A recent New York Times article made the rounds last week titled "Quit Social Media: It Could Save Your Career." Like most tech contrarian articles, it was shared quite a bit. After all, on a social network, hearing someone coming out saying something that swam upstream with common sentiment ("you have to be active online to advance in your career").
Was the author right? Like anything, it's a matter of perspective. It's also a matter of what your career is.
Cal Newport (the author) talked about the addictive part of social. How being tied down to notifications and instant feedback serves as more of a distraction than a service. I totally agree. That said, I don't think social media is the problem. Individual user behavior is the higher culprit.
It's possible to be active online without investing a LOT of time doing it. Tools like Buffer allow you to share what you're reading throughout the day, making you appear visible all day without the time suck. It's possible to regulate your social use and still be a productive and highly valuable person in your field. A few ideas such as:
- Turning off push notifications on your phone
- Regulating your use to desktop only
- Only checking notifications once or twice a day
- Use a tool like Buffer to stagger posts all day without having to be online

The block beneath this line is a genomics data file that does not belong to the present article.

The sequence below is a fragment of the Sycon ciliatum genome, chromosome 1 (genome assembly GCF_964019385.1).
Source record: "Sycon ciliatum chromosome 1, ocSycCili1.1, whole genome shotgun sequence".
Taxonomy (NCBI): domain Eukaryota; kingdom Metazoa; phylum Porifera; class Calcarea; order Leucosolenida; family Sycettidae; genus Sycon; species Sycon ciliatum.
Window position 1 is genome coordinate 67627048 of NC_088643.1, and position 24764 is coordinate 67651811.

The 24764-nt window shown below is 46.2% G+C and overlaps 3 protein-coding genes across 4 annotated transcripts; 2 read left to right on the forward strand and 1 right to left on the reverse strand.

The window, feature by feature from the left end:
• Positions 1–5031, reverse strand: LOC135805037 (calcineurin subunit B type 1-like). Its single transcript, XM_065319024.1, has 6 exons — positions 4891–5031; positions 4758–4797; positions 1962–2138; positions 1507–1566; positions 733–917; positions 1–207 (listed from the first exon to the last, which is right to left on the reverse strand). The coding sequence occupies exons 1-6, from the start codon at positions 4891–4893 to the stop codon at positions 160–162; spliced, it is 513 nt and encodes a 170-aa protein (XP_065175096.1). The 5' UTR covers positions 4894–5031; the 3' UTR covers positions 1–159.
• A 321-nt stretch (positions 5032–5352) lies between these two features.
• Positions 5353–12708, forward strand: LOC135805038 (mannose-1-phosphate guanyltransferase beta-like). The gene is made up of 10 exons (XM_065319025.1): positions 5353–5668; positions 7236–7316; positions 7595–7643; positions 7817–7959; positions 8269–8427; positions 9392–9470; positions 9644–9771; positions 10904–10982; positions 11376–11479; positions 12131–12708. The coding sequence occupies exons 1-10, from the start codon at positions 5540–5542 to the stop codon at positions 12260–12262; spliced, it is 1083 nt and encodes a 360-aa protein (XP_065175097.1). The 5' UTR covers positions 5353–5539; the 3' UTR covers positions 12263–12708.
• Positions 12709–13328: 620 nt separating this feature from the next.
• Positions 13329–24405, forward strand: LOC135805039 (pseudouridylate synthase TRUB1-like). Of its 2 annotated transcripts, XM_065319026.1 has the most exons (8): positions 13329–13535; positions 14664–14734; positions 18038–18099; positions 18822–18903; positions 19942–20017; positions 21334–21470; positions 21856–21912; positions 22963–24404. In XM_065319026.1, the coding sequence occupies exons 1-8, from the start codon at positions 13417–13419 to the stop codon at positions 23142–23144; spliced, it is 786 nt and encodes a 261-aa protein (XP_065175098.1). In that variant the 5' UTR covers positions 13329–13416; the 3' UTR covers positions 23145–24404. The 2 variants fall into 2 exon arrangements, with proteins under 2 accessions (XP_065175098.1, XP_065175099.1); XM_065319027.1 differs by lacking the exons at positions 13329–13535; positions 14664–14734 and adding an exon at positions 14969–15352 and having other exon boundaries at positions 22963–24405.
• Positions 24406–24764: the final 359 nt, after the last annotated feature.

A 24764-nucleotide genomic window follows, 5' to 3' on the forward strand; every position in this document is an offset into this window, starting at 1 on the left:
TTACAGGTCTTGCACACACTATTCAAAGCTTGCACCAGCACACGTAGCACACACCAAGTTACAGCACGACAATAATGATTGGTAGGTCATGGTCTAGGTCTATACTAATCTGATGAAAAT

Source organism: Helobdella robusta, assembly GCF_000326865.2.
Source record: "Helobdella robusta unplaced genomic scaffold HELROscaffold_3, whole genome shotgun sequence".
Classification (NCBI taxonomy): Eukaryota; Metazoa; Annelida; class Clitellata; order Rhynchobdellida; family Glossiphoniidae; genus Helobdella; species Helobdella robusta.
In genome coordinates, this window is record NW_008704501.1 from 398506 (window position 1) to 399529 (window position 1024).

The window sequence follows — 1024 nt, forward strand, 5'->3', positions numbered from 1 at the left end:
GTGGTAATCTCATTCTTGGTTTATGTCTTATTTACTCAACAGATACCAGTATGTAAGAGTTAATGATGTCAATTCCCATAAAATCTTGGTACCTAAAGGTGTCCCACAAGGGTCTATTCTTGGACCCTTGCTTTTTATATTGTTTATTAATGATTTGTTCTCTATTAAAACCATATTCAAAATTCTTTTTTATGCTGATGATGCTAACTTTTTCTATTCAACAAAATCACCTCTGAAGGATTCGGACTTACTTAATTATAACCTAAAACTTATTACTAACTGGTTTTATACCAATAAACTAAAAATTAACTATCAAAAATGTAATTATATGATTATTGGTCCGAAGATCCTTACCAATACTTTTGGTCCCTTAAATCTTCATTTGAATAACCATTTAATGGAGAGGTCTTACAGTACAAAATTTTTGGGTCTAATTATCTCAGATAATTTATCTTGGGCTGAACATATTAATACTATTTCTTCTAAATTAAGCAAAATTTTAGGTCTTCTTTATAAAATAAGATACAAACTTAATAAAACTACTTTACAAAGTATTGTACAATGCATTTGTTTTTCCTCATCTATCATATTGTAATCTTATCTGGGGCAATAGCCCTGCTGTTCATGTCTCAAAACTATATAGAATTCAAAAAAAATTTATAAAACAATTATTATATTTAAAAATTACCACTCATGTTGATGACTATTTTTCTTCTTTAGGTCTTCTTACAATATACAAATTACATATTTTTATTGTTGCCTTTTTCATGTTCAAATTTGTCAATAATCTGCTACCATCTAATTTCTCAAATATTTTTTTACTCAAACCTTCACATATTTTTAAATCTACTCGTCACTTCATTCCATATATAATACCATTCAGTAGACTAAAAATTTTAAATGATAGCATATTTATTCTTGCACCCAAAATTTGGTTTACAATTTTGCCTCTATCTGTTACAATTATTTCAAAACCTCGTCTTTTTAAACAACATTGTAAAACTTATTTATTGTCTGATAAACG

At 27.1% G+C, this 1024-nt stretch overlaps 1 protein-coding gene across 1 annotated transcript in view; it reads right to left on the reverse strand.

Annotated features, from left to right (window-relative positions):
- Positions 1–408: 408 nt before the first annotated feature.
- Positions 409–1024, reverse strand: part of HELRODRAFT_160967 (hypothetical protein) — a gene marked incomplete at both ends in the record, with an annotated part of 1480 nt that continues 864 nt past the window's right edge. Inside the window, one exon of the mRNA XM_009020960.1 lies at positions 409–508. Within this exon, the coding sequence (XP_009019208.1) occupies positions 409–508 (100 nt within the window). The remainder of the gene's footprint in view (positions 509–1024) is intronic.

Social media has the potential to elevate careers
Just ask someone like Gary Vaynerchuck. He'd probably still be successful without it but not to the level he's at today.
I would credit what much of the little success I've had in my life so far to social. Using it has opened doors for me. Allowed me to meet people I may not normally meet. Share my thoughts with people who may not have otherwise listened.
Sure, social could have totally sidetracked me at work or put a damper on my ability to be effective at what I do. And there are times that I've likely fallen into an internet rabbit hole when I should have been working. Posting an awesome photo on Instagram and seeing how many likes it gets. We've all been there.
Social is a great tool. Like a lot of great tools, it takes self control.
Should you quit social media to save your career? If it's a detriment to your job and taking energy away from places where you need to direct it, maybe so.
I don't think social in itself is an issue. It's how we use it that becomes an issue.
Myself? I'm probably not quitting social anytime soon. It's fun and I do get value out of it. Social is also part of my actual job, so it's necessary. If I did something different career-wise, I may have a different answer.
When my personal social time starts to take more of my time that my actual work or family aren't getting, then I may have to think of ways to cut back.
What do you think? Is social media the problem? Or the user? Or both?